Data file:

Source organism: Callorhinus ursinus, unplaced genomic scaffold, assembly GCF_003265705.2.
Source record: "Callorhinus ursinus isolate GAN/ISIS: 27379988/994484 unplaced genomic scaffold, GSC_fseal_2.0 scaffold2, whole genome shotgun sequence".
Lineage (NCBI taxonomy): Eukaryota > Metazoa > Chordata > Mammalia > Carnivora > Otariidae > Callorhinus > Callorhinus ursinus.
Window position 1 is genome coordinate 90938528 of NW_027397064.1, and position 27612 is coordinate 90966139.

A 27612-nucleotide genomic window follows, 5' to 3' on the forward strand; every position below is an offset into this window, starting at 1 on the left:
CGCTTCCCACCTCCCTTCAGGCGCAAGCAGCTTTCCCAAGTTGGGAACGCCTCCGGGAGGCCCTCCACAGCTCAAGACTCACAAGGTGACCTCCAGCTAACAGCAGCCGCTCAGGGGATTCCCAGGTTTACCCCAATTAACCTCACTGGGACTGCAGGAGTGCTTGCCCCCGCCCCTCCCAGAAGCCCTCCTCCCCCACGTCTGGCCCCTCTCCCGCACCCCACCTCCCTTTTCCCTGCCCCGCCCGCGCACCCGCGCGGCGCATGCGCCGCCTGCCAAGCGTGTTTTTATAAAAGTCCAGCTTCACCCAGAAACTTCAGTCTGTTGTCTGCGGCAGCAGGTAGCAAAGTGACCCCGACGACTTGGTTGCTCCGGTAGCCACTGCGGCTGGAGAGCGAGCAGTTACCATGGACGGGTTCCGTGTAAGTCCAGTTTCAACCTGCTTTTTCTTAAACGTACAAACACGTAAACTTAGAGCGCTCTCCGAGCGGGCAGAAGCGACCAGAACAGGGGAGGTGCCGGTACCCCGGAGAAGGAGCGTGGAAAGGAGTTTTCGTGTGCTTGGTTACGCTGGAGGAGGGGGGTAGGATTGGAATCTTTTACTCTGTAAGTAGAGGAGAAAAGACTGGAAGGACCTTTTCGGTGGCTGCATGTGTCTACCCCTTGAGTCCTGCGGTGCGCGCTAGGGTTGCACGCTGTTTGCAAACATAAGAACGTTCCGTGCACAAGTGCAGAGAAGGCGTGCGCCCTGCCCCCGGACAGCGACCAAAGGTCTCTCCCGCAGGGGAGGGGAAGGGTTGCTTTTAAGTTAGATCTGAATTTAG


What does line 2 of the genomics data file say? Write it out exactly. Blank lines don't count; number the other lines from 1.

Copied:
Source record: "Callorhinus ursinus isolate GAN/ISIS: 27379988/994484 unplaced genomic scaffold, GSC_fseal_2.0 scaffold2, whole genome shotgun sequence".